If you are still working while receiving Social Security benefits and are below full retirement age, there are penalties for exceeding certain income limits. Here’s what you need to know:
- If you are younger than full retirement age, Social Security will deduct $1 from your benefit payments for every $2 you earn above the annual limit. The annual limit may change yearly, so it’s important to check the current limit. For example, in 2024, this limit will continue to apply.
- Once you reach your full retirement age, there are no penalties for working while collecting Social Security benefits. Your payment may also increase at this point.
- It’s important to note that your Social Security benefits may be reduced temporarily if you earn more than the allowed amount. However, these reductions are not permanent, and once you reach full retirement age, your benefits will be recalculated to account for the months in which benefits were withheld.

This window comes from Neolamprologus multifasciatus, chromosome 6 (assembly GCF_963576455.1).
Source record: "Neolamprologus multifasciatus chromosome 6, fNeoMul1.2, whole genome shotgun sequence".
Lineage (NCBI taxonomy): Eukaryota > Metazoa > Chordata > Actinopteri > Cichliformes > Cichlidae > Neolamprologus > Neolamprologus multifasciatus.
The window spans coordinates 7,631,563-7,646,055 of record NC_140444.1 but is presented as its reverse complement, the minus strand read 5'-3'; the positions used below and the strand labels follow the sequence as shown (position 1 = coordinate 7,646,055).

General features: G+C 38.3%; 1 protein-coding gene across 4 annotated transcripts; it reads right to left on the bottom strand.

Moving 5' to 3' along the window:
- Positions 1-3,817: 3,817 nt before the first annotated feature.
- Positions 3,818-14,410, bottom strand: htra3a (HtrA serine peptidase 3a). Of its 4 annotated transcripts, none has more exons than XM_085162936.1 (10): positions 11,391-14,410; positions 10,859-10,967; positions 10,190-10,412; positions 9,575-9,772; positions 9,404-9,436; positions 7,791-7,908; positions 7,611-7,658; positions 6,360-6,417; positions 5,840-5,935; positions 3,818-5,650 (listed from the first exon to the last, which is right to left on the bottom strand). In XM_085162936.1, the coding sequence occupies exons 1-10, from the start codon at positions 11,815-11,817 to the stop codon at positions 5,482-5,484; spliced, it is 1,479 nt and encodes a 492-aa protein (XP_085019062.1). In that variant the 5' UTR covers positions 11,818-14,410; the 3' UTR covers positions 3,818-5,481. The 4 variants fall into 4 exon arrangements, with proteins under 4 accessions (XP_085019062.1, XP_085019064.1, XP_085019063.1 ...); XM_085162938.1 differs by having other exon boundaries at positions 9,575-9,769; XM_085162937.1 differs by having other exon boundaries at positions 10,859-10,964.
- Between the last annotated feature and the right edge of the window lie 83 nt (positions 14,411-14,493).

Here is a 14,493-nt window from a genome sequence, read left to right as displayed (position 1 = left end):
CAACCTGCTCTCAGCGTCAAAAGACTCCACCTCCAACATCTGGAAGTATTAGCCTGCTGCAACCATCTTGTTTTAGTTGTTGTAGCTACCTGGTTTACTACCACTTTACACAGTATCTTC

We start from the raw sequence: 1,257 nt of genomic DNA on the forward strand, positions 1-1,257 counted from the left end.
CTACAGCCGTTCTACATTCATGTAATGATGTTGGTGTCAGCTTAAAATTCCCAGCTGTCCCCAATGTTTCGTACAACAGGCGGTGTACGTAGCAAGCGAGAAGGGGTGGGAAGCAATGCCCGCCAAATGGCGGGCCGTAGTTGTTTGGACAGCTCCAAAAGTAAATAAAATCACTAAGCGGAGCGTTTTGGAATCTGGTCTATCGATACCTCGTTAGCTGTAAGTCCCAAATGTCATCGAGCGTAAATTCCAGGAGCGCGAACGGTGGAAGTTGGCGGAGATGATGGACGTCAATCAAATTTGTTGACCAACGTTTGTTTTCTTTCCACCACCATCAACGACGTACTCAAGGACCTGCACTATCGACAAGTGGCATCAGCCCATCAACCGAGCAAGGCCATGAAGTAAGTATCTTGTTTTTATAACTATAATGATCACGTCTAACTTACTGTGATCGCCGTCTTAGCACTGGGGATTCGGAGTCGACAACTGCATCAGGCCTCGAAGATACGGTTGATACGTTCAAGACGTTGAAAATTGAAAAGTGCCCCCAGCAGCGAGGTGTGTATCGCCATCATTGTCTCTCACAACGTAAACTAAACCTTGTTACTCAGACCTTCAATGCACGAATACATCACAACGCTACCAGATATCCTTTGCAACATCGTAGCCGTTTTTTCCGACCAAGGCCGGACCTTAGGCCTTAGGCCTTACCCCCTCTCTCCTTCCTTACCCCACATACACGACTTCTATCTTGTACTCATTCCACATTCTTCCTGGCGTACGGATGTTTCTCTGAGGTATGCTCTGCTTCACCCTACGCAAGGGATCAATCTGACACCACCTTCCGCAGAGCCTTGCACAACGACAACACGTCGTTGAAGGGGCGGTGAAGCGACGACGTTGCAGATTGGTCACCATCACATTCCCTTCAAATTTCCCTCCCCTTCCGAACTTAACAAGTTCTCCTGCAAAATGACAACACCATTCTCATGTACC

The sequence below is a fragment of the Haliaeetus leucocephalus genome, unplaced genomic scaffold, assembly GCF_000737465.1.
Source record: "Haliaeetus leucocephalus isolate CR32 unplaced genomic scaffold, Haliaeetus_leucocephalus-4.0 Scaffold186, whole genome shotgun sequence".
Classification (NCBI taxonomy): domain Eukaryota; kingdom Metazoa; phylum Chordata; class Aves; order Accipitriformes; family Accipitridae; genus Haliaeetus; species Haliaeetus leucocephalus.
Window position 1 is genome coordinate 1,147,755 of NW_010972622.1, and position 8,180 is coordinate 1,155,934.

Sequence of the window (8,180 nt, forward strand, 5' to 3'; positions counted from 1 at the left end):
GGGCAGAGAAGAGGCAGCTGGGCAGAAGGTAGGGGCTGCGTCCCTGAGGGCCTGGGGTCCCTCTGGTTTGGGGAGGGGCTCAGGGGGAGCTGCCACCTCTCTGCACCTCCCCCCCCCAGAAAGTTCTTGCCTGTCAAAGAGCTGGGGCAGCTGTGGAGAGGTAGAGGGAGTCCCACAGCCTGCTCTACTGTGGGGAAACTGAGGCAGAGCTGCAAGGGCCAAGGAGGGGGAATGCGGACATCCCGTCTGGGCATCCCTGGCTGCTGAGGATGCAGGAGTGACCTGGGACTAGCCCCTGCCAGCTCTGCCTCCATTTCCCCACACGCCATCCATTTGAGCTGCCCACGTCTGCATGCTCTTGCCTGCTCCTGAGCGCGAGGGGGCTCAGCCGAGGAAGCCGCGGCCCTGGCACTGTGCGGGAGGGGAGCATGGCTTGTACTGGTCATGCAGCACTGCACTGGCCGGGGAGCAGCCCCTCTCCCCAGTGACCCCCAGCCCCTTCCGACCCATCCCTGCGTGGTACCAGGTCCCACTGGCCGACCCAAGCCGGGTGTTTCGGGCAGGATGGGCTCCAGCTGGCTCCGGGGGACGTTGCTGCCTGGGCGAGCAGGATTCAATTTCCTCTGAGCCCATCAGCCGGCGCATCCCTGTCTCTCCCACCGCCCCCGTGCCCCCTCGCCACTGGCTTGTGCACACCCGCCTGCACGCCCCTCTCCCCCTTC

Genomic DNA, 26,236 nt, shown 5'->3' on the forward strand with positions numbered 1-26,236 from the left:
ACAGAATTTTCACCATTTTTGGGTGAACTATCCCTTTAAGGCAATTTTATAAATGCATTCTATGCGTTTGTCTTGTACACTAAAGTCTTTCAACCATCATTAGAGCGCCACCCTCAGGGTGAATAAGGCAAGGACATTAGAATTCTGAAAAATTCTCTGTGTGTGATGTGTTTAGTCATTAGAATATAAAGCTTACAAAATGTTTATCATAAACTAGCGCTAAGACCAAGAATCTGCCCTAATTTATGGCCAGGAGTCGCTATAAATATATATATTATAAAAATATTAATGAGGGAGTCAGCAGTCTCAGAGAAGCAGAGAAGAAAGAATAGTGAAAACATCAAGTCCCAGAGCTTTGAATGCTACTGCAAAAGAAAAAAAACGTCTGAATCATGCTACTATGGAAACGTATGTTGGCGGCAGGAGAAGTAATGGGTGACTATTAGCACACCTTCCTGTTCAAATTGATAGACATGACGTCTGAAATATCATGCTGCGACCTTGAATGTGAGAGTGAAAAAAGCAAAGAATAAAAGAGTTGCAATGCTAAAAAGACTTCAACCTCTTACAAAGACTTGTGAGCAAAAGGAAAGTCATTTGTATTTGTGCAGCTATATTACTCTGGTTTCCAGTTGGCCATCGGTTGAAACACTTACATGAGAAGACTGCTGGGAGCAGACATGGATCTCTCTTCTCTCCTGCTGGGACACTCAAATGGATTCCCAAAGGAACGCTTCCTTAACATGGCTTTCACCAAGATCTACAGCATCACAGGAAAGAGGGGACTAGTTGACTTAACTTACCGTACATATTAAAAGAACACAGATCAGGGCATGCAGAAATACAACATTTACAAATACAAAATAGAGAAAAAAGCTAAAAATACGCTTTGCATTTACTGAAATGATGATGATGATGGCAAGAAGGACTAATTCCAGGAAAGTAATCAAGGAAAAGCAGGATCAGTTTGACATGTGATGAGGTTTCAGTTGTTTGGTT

Monthly Payout Can be Impacted Based on Your Starting Age
The age at which you start taking Social Security significantly affects your monthly benefit amount. While you can start as early as 62, your payout will be significantly less than waiting until you reach your FRA.
The percentage increase in benefits for each year of delay is typically 8%. For instance, if your full retirement age is 66, and you choose to start benefits at 67, you’ll receive approximately 8% more per month than if you had begun at 66. This gradual increase continues until age 70 when you would receive around 32% more than your full retirement age benefit amount.